believed by his servants to emanate from the awful young and experienced creature was left to her world of shadows.

The story which gave rise to that belief is as follows, and is curiously characteristic of the manners of the people among whom it occurred:

own guidance, and to rely upon herself alone. At first, the natural sorrow she felt for the loss of one whom she had both loved and revered as a mother, absorbed her too completely to leave her a thought for aught else but grief dwells not long with the young; and in a few weeks Nefeeseh began to think that there would be no harm in extending her rides, and that there were other motives for going out besides praying at the mosque of the holy Zeyneb, or carrying palm branches to the great cemetery that skirts the Desert, to adorn her mother-in-law's grave. But timid and ignorant, she knew not how to make use of the liberty she had acquired, or to extend the sphere of her enjoyments; and although each day she sallied forth with her negress slave and

Among the superior officers attached to the staff of Ibrahim Pasha, when he commanded the Egyptian army in Syria, was a Bey named Masloum, holding the rank of Bimbashi, or colonel, a man of distinguished bravery, and a personal favorite of the Prince Generalissimo, whose confidence he possessed, and over whose mind he exercised great influence. Masloum Bey was still young, and had been married only a few months previous to the opening of the Syrian campaign; but although passionately attached to his youthful wife, he did not deem it advisable to take her with him to the seat of warfare. With the jeal-her Saises, under the superintendence of old Husous vigilance of a Mohammedan husband, he left her in charge of his mother when he could no longer watch over her himself, first having removed his hareem to a country house at Minieh, and strictly enjoining that there it should remain in complete seclusion during the whole period of his absence.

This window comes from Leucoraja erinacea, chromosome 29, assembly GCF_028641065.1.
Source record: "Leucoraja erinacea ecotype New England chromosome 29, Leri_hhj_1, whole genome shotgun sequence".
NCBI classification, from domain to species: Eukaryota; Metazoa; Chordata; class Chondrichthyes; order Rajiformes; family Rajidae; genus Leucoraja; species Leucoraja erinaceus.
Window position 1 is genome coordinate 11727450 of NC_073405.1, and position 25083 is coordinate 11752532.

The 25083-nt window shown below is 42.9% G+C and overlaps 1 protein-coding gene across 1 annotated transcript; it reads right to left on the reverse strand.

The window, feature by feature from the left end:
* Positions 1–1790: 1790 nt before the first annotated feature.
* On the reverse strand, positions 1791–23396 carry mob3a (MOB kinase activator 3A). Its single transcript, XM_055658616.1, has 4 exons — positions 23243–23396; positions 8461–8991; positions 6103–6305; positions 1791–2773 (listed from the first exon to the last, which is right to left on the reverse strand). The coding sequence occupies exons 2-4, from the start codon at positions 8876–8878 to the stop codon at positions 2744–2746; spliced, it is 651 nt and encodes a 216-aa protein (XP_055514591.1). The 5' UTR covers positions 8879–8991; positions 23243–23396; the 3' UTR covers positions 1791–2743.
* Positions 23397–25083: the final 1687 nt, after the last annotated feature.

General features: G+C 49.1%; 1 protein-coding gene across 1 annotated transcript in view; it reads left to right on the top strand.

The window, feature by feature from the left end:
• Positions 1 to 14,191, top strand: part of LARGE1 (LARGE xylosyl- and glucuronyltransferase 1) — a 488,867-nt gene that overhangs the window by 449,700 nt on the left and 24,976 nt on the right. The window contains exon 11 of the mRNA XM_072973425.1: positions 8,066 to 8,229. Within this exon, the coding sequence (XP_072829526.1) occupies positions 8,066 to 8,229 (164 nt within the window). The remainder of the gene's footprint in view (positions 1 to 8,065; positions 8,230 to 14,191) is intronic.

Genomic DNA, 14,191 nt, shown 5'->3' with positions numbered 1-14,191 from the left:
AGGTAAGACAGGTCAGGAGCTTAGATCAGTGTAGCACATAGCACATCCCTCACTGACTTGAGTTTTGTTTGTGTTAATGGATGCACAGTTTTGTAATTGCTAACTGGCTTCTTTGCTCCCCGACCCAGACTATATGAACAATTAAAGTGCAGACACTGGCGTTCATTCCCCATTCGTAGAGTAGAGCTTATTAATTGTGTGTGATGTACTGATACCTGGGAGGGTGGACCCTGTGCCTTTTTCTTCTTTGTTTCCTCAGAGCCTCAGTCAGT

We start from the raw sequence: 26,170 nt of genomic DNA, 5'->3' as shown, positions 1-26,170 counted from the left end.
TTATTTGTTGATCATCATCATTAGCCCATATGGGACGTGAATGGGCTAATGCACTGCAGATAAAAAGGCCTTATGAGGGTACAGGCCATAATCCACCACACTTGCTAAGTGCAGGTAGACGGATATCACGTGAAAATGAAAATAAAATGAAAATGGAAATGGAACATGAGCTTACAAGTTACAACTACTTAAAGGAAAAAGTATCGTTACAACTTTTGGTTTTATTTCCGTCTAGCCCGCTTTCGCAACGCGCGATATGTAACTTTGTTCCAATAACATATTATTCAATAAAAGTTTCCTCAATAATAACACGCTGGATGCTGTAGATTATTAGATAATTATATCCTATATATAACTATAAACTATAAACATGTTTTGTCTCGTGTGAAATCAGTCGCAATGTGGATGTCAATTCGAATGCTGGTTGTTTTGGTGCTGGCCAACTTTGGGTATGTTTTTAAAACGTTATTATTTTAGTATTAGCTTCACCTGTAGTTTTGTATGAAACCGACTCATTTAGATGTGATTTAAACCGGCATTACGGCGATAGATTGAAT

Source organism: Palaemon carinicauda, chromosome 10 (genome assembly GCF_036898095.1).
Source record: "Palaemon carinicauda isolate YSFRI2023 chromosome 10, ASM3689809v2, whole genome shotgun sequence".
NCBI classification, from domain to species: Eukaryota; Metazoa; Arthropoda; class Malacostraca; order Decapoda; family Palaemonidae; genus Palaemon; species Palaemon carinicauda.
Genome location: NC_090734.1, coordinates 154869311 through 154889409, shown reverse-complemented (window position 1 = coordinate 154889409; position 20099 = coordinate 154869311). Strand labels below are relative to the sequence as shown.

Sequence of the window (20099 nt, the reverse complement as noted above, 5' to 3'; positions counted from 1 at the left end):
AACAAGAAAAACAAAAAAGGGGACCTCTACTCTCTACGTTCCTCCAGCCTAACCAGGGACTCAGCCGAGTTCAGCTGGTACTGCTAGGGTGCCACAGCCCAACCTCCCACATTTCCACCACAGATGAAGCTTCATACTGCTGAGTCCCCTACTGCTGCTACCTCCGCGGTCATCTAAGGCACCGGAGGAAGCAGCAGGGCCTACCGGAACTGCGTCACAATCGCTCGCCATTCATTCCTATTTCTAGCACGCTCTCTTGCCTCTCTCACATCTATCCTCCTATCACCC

sein, the one-eyed eunuch of Mebroukeh, determined to ride through the gay bazaars and thoroughfares of Cairo, and to visit the hareems of her friends, the tyrannizing force of habit restrained her, and involuntarily, as it were, she stopped short at the cemetery, and, dismounting from her donkey, took her accustomed station by the tomb of Mebroukeh.

It is a strange, solemn place, that great city of the dead, so thickly peopled, yet so silent: the throng, the hum, the thrift of busy Cairo on one side, the awful stillness of the barren desert on the other-fit emblems of life and eternity, with the inevitable grave between! Turbaned headstones and white rounded cupolas rise over the thousand tombs that stretch in dreary confusion along the skirts of the desert, each day adding some new habitation to that vast Necropolis; and beyond them, placed in the desert itself, rise those